Statement from U.S. Scholars

In Support of the U.S. Government's War on Terrorism

 

What We’re Fighting For

A Letter from America

At times it becomes necessary for a nation to defend itself through force of arms. Because war is a grave matter, involving the sacrifice and taking of precious human life, conscience demands that those who would wage the war state clearly the moral reasoning behind their actions, in order to make plain to one another, and to the world community, the principles they are defending.

We affirm five fundamental truths that pertain to all people without distinction:

1.     All human beings are born free and equal in dignity and rights.

2.     The basic subject of society is the human person, and the legitimate role of government is to protect and help to foster the conditions for human flourishing.

3.     Human beings naturally desire to seek the truth about life’s purpose and ultimate ends.

4.     Freedom of conscience and religious freedom are inviolable rights of the human person.

5.     Killing in the name of God is contrary to faith in God and is the greatest betrayal of the universality of religious faith.

We fight to defend ourselves and to defend these universal principles.

What are American Values?

Since September 11, millions of Americans have asked themselves and one another, why? Why are we the targets of these hateful attacks? Why do those who would kill us, want to kill us? 

We recognize that at times our nation has acted with arrogance and ignorance toward other societies. At times our nation has pursued misguided and unjust policies. Too often we as a nation have failed to live up to our ideals. We cannot urge other societies to abide by moral principles without simultaneously admitting our own society’s failure at times to abide by those same principles. We are united in our conviction — and are confident that all people of good will in the world will agree — that no appeal to the merits or demerits of specific foreign policies can ever justify, or even purport to make sense of, the mass slaughter of innocent persons.

Moreover, in a democracy such as ours, in which government derives its power from the consent of the governed, policy stems at least partly from culture, from the values and priorities of the society as a whole. Though we do not claim to possess full knowledge of the motivations of our attackers and their sympathizers, what we do know suggests that their grievances extend far beyond any one policy, or set of policies. After all, the killers of September 11 issued no particular demands; in this sense, at least, the killing was done for its own sake. The leader of Al Qaeda described the “blessed strikes” of September 11 as blows against America, “the head of world infidelity.” Clearly, then, our attackers despise not just our government, but our overall society, our entire way of living. Fundamentally, their grievance concerns not only what our leaders do, but also who we are.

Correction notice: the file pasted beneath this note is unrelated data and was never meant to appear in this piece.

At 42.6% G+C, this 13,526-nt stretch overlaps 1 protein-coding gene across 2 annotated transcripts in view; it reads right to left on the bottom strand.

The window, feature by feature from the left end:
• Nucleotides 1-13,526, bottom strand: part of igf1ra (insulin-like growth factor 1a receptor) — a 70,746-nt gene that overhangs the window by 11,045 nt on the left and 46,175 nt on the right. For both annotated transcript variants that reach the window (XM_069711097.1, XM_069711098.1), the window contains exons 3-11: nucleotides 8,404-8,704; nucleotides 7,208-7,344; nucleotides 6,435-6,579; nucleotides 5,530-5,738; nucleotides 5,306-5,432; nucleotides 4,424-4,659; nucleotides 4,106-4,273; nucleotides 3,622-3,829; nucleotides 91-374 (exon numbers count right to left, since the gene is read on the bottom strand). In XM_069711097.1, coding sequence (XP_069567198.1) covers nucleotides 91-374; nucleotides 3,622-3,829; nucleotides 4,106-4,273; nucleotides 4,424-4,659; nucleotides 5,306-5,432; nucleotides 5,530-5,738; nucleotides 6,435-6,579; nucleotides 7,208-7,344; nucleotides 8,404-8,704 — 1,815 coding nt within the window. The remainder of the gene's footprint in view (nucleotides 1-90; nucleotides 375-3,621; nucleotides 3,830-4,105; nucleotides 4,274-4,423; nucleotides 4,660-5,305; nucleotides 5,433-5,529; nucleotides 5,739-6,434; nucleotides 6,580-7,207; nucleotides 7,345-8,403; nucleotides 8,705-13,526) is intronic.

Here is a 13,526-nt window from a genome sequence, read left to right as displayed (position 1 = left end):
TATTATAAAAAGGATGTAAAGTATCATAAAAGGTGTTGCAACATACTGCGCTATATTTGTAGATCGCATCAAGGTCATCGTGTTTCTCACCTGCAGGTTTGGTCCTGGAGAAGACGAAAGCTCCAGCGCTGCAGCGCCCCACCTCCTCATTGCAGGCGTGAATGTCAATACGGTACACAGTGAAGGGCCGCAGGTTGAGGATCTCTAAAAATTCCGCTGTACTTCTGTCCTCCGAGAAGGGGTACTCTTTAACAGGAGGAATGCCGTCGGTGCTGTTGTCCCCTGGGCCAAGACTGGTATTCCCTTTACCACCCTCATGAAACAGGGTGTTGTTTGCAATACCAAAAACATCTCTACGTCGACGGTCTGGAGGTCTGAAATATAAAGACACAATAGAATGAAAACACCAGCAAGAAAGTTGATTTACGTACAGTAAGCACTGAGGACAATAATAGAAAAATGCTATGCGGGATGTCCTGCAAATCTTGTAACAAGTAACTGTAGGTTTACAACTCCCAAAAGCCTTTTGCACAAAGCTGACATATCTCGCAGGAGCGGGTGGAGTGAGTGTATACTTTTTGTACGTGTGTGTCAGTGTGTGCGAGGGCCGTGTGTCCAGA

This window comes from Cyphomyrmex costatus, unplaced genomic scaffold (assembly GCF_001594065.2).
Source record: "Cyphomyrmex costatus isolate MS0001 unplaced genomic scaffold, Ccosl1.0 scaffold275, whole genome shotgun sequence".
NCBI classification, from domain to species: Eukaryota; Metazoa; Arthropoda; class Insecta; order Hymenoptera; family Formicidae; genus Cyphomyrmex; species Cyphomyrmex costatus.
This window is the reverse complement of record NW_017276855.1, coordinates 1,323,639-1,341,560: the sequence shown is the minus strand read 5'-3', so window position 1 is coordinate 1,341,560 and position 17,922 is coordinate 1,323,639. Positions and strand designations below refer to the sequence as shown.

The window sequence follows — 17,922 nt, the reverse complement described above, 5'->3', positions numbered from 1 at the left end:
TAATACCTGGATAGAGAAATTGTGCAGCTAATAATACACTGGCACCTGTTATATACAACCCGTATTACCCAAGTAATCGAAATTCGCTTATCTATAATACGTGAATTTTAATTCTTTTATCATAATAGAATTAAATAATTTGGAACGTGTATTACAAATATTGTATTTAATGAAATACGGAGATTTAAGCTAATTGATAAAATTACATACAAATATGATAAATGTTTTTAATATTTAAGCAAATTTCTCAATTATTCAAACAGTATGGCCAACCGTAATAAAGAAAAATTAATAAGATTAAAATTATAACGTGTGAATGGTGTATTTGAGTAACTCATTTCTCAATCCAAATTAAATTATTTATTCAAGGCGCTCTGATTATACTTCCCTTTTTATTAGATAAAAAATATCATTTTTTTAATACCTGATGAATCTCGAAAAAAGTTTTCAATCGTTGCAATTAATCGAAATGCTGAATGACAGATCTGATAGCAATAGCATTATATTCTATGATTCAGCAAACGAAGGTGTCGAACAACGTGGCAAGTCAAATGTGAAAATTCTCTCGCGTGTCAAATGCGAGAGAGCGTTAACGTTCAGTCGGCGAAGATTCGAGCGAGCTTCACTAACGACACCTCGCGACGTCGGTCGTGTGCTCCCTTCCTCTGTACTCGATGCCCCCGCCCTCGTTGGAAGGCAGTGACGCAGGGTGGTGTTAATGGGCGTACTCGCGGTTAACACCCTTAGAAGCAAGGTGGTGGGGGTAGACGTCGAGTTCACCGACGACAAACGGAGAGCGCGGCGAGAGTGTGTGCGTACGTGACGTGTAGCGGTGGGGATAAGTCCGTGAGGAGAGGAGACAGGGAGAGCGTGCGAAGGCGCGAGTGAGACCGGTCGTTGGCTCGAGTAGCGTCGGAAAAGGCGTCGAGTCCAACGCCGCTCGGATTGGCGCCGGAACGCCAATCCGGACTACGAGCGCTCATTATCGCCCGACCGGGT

So who are we? What do we value? For many people, including many Americans and a number of signatories to this letter, some values sometimes seen in America are unattractive and harmful. Consumerism as a way of life. The notion of freedom as no rules. The notion of the individual as self-made and utterly sovereign, owing little to others or to society. The weakening of marriage and family life. Plus an enormous entertainment and communications apparatus that relentlessly glorifies such ideas and beams them, whether they are welcome or not, into nearly every corner of the globe.

One major task facing us as Americans, important prior to September 11, is facing honestly these unattractive aspects of our society and doing all we can to change them for the better. We pledge ourselves to this effort.

At the same time, other American values — what we view as our founding ideals, and those that most define our way of life — are quite different from these, and they are much more attractive, not only to Americans, but to people everywhere in the world. Let us briefly mention four of them.

The first is the conviction that all persons possess innate human dignity as a birthright, and that consequently each person must always be treated as an end rather than used as a means. The founders of the United States, drawing upon the natural law tradition as well as upon the fundamental religious claim that all persons are created in the image of God, affirmed as “self-evident” the idea that all persons possess equal dignity. The clearest political expression of a belief in transcendent human dignity is democracy. In the United States in recent generations, among the clearest cultural expressions of this idea has been the affirmation of the equal dignity of men and women, and of all persons regardless of race or color.

Second, and following closely from the first, is the conviction that universal moral truths (what our nation’s founders called “laws of Nature and of Nature’s God”) exist and are accessible to all people. Some of the most eloquent expressions of our reliance upon these truths are found in our Declaration of Independence, George Washington’s Farewell Address, Abraham Lincoln’s Gettysburg Address and Second Inaugural Address, and Dr. Martin Luther King, Jr.’s Letter from the Birmingham Jail.

The third is the conviction that, because our individual and collective access to truth is imperfect, most disagreements about values call for civility, openness to other views, and reasonable argument in pursuit of truth.

The fourth is freedom of conscience and freedom of religion. These intrinsically connected freedoms are widely recognized, in our own country and elsewhere, as a reflection of basic human dignity and as a precondition for other individual freedoms.